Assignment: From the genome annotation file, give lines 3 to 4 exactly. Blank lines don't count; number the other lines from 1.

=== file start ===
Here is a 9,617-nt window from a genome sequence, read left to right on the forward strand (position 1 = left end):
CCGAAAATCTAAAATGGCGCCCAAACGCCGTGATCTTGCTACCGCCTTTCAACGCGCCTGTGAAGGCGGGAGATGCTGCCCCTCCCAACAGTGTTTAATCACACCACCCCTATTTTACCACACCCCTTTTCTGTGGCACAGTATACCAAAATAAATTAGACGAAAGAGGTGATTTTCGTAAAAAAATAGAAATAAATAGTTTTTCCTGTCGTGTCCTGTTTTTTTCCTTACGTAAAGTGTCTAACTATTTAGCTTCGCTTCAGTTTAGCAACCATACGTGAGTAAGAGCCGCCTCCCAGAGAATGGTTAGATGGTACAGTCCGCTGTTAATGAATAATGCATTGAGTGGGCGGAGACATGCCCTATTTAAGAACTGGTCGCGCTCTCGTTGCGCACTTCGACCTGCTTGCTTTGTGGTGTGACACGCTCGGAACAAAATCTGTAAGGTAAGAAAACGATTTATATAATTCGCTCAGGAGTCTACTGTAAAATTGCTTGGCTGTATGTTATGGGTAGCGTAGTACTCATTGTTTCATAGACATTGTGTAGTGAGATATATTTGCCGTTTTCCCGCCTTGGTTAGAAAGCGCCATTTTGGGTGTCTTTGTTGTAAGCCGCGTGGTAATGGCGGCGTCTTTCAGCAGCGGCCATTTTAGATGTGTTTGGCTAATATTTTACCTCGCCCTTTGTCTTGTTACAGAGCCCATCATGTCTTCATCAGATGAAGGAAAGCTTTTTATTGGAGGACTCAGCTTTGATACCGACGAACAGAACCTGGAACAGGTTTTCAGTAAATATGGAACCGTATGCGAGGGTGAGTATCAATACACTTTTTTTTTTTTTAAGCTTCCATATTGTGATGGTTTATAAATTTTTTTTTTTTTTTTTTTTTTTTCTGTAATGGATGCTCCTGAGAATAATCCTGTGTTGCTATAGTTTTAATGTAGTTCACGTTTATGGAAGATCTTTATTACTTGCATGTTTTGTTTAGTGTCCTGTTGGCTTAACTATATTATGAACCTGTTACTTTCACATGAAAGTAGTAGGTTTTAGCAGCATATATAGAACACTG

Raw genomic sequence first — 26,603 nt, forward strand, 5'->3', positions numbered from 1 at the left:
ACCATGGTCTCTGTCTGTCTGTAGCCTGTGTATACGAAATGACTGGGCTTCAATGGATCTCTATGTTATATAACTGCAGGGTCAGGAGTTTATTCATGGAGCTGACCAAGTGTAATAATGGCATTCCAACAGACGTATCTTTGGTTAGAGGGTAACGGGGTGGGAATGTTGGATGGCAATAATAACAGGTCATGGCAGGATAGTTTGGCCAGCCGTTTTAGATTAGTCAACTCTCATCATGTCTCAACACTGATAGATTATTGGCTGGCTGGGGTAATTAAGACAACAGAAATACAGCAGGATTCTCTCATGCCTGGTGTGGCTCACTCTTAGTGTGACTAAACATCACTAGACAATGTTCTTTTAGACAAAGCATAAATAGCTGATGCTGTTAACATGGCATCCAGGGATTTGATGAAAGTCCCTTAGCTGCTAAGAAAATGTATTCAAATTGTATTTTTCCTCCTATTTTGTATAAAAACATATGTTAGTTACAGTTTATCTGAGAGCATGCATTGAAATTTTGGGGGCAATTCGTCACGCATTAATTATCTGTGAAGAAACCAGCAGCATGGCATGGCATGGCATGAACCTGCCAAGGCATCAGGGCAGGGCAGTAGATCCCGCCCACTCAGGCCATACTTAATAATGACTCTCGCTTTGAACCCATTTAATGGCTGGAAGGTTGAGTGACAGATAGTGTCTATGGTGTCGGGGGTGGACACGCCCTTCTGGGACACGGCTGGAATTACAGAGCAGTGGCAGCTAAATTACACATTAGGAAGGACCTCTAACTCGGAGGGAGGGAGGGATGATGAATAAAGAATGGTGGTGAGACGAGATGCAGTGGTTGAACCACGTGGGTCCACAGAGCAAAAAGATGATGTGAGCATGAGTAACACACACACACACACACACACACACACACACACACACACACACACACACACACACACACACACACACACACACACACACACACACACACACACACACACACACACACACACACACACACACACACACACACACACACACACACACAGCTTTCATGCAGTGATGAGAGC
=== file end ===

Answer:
Raw genomic sequence first — 26,603 nt, forward strand, 5'->3', positions numbered from 1 at the left:
ACCATGGTCTCTGTCTGTCTGTAGCCTGTGTATACGAAATGACTGGGCTTCAATGGATCTCTATGTTATATAACTGCAGGGTCAGGAGTTTATTCATGGAGCTGACCAAGTGTAATAATGGCATTCCAACAGACGTATCTTTGGTTAGAGGGTAACGGGGTGGGAATGTTGGATGGCAATAATAACAGGTCATGGCAGGATAGTTTGGCCAGCCGTTTTAGATTAGTCAACTCTCATCATGTCTCAACACTGATAGATTATTGGCTGGCTGGGGTAATTAAGACAACAGAAATACAGCAGGATTCTCTCATGCCTGGTGTGGCTCACTCTTAGTGTGACTAAACATCACTAGACAATGTTCTTTTAGACAAAGCATAAATAGCTGATGCTGTTAACATGGCATCCAGGGATTTGATGAAAGTCCCTTAGCTGCTAAGAAAATGTATTCAAATTGTATTTTTCCTCCTATTTTGTATAAAAACATATGTTAGTTACAGTTTATCTGAGAGCATGCATTGAAATTTTGGGGGCAATTCGTCACGCATTAATTATCTGTGAAGAAACCAGCAGCATGGCATGGCATGGCATGAACCTGCCAAGGCATCAGGGCAGGGCAGTAGATCCCGCCCACTCAGGCCATACTTAATAATGACTCTCGCTTTGAACCCATTTAATGGCTGGAAGGTTGAGTGACAGATAGTGTCTATGGTGTCGGGGGTGGACACGCCCTTCTGGGACACGGCTGGAATTACAGAGCAGTGGCAGCTAAATTACACATTAGGAAGGACCTCTAACTCGGAGGGAGGGAGGGATGATGAATAAAGAATGGTGGTGAGACGAGATGCAGTGGTTGAACCACGTGGGTCCACAGAGCAAAAAGATGATGTGAGCATGAGTAACACACACACACACACACACACACACACACACACACACACACACACACACACACACACACACACACACACACACACACACACACACACACACACACACACACACACACACACACACACACACACACACACACACACACACACACACAGCTTTCATGCAGTGATGAGAGC